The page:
Man, with his divine endowment of agency, will seek power inevitably. Stemming from a renaissance dating even to the neolithic era in which the human recognized his ability to act, make changes, and influence, the quest for power continues unquenched. History of man and his civilizations illustrates even for an untrained intellect that the empire, in all its glory, was not merely an end like so many great ones envisioned. The fragility of this existence of power invites us to ponder where exactly we fit in to it in modern times, and seek evidence of that imperial state of mind in the world today, specifically in the ever youthful United States of America . In selected readings of his 2010 book Rebirth of a Nation: The Making of Modern America, author Jackson Lears does just that: empire as a way of life, and the rise of the American.
Historically, the idea of empire is not foreign nor does it go unmentioned or unnoticed on the tapestry of our human identity. The ancient Chinese dynasties, Holy Rome, Britain under King George, Hohenzollern Germany, and others in many ways propelled humanity forward and to greater heights, but they never lasted. With the relative advent of the American form of republican democracy, independence, popular sovereignty, separation of church and state, and a publicly ratified constitution, seeds of an imperial state were undoubtedly sowed as this American way gained momentum, inciting new attitudes of liberty and even rebellion in peoples across the globe. The birth of the United States ushered in a new kind of free humanity, but the rebirth Lears mentions helped define its place in the world.
Lears suggests in his book that the American empire “[was] indeed…different from the older European model – but only in its form, not in its essence…Progressive reformers sought regeneration by building a kingdom of God on Earth.” Interestingly enough, the nature of these ideas of the American ideology as a form of “savior” for the savage and degenerate populations of the world is a major element of American imperialism and often considered to be among the most important of elements, second maybe only to economic interests. The author spends multiple pages illustrating the Roosevelt style of proliferating this Americanism. Writers published works on the topic as tensions rose across the globe, most notably Rudyard Kipling recommending even, though satirically, to “Take up the white man’s burden, send forth the best ye breed, go send your sons to exile to serve your captives’ need.”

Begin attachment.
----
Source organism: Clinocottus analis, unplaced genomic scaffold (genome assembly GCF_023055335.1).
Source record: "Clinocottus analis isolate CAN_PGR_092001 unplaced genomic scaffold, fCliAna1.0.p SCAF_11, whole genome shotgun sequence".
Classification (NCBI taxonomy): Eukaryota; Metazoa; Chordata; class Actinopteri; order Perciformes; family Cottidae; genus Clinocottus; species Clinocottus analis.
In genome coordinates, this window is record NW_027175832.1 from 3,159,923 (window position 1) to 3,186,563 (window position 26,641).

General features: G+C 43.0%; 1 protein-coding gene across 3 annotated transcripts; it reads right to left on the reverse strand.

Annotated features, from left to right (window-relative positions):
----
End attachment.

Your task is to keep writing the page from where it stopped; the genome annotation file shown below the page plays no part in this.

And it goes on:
In the end, despite populist suspicions of overseas adventure, one conclusion is inescapable: the American empire was not simply an imposition by old elites eager to preserve and extend their power. It was also a new way of life. Lears delineates his point with several relevant examples, namely president Theodore Roosevelt and the Panama Canal, crops in the Caribbean, and the view of the United States as the police of the world. U.S. “police power” would come to the aid of “civilized society,” combating not only “chronic wrongdoing” but also social chaos and political “impotence.” This was not old-style, corrupt European imperialism but a new, morally invigorating American version.
The historical significance of the budding American empire is clear when we consider the repercussions of many political, economic, and military maneuvers performed around the turn of the twentieth century. Many would argue that presidents Roosevelt, Taft, and Wilson were simply testing the capabilities of the American system abroad having so recently repaired it and redefined it domestically. Much like an Evangelical religious revival or “spiritual rebirth” in which the converted seek to convert, the United States showed signs of its own imperialism by the obvious increase in presence internationally as well as the acquisition of new territories in close proximity to continental shores. That is why Lears refers to it as part of the “rebirth.”
The imperial side of the United States, as well as countless other bonafide empires throughout the history of mankind provides us insight into that part of humanity often most difficult to explain: intentions as civic altruism or simple political aggrandizement of the power seeking man. The United States certainly represents more of a grey area considering the evidence provided by Lears in his book, but let us remember that the American way is still very much a work in progress, and though in many ways we find ourselves today in better shape than those Americans a century ago, it would be naive to ignore the possibility of complete and utter demise should we not keep ourselves in check with our role in the world today, no matter how Americanized it may seem.